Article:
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Germany: triumph of middle class common sense

Or: full speed towards disaster

26. September 2013
by Wilhelm Langthaler

First thoughts on the electoral victory of the ruling oligarchy


Appalling victory

From a social revolutionary point of view, Merkel’s sweeping electoral success is abominable. It follows, however, a political-cultural pattern of the German middle classes whose culture dominates the broad masses and therefore also the electorate. It was all about to continue the alleged German Wirtschaftswunder (economic miracle) contrasting with the catastrophe the south is suffering of. The middle classes seek stability and want to avoid taking risk for the weaker eurozone states. But ultimately they do accept measures to prevent the euro crisis from erupting again. Further haircuts for Greece will be unpopular but they trust Merkel to do what is necessary and nothing more. On the surface the petty bourgeois has reason to believe what Merkel has been claiming: she is guaranteeing Germany’s success in a dark global environment.

One might interpret the increased consensus for the German oligarchy (which Merkel is the main representative of) as the inverse movement to what is happening in Europe’s south. There the traditional elites become more and more isolated and their political system draws close to collapse.


The oligarchy and their media and ideological apparatus cry “populism” when central dogmas of (neo)liberal rule are questioned. As a matter of fact the accusation of populism is applicable first of all to Merkel herself as she is lulling the petty bourgeoisie in its complacency:

• They blame the peripheral countries for the economic crisis. They are said to have lived beyond their means while now Germany reaps the harvest of its performance. Not the slightest trace of the idea that German policy bears substantial responsibility for the troubles and the impoverishment of the south, let alone a word about the fact that at least the German upper classes massively benefited from that situation.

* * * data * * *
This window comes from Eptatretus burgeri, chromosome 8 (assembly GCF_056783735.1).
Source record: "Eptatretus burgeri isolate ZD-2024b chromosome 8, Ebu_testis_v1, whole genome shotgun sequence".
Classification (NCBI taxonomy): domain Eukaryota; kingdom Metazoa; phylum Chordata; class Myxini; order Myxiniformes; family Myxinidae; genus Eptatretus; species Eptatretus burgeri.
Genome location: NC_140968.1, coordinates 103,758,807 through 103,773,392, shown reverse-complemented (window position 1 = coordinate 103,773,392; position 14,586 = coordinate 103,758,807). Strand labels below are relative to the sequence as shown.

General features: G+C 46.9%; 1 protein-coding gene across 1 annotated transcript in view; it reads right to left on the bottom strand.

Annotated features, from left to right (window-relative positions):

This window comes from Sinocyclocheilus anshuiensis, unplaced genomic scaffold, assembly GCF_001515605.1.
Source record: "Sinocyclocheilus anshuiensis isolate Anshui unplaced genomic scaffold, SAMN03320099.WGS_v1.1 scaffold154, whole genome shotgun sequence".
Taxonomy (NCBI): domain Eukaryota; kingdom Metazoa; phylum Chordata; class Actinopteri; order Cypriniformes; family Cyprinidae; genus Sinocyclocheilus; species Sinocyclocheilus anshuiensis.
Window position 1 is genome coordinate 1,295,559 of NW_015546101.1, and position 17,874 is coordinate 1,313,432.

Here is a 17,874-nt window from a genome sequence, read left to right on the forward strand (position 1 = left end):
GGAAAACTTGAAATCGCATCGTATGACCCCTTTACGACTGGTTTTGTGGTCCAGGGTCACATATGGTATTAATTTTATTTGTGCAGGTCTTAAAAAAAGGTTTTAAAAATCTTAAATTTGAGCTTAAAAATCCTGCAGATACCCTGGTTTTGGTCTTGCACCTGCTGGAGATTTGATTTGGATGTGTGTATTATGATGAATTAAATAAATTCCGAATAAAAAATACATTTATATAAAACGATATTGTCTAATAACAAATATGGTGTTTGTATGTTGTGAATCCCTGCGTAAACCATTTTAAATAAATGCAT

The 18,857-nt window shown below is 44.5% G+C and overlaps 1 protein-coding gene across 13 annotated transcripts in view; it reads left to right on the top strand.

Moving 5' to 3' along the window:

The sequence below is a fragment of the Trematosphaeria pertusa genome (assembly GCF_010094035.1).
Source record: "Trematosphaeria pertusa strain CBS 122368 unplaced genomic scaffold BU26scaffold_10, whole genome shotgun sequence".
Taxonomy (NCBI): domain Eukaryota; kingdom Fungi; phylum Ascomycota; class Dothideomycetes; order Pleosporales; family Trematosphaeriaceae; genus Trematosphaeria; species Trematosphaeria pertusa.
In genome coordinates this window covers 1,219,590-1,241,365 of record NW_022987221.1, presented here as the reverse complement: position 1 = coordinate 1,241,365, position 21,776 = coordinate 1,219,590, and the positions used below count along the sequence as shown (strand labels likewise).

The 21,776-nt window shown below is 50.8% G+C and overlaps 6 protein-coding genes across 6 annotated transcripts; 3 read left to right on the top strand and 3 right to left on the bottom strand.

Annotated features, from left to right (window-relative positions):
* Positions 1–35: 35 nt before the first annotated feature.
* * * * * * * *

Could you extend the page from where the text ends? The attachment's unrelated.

• Increased social stratification, dumping wages and export orientation are marketed as a model to be followed by the rest of Europe. A permanent current-account surplus is celebrated as an economic virtue not as a symptom of imbalance and crisis let alone as unpaid, retained wages.

• German stability is worshiped. But the momentums of crisis within the eurozone are accumulated also thanks to the treatment imposed by Berlin on the south. While the common currency does not offer any adjustment mechanism for the grave imbalances, a dominant Germany imposes her unilateral interests also against their capitalist homologues in other countries. Sooner or later this will lead to the break-up of the eurozone.

The German ruling class is leading Europe into a social abyss while posing as the saviour. But one should not forget an important fact: Merkel’s dream world not only needs to be narrated and sold. On the other side there must be somebody who wants to believe it as well. The German middle classes (workers in no way excluded) stick to it by all means, even if some of them voted for social democrats, greens or liberals – their narratives are substantially the same. What will happen if this apparent dream turns into a nightmare?

Demise of the ideology of pure capitalism

In 2009, only one year after the collapse of Lehman Brothers and the billions of state intervention handed out to save the system (essentially gifts to financial capital), the FDP with is crude and ostentatious neo-liberalism gained a huge electoral score. As if the upper classes wanted to tell to the world: and now even more unfettered capitalism! We insist on the right to enrich ourselves and the state got the damned duty to serve us doing so! But soon this stopped to sell well. Too large the economic troubles; too much of cynicism in calling to further cut the tax contribution of the rich. Meanwhile Merkel, while serving the establishment, knows how to please the vast middle classes. The FDP gradually turned into a mere majority provider for Merkel serving her also to keep away her own conservative wing which potentially endangers her broad popular consensus. Merkel’s populism prevailed as people chose the original and not a replica.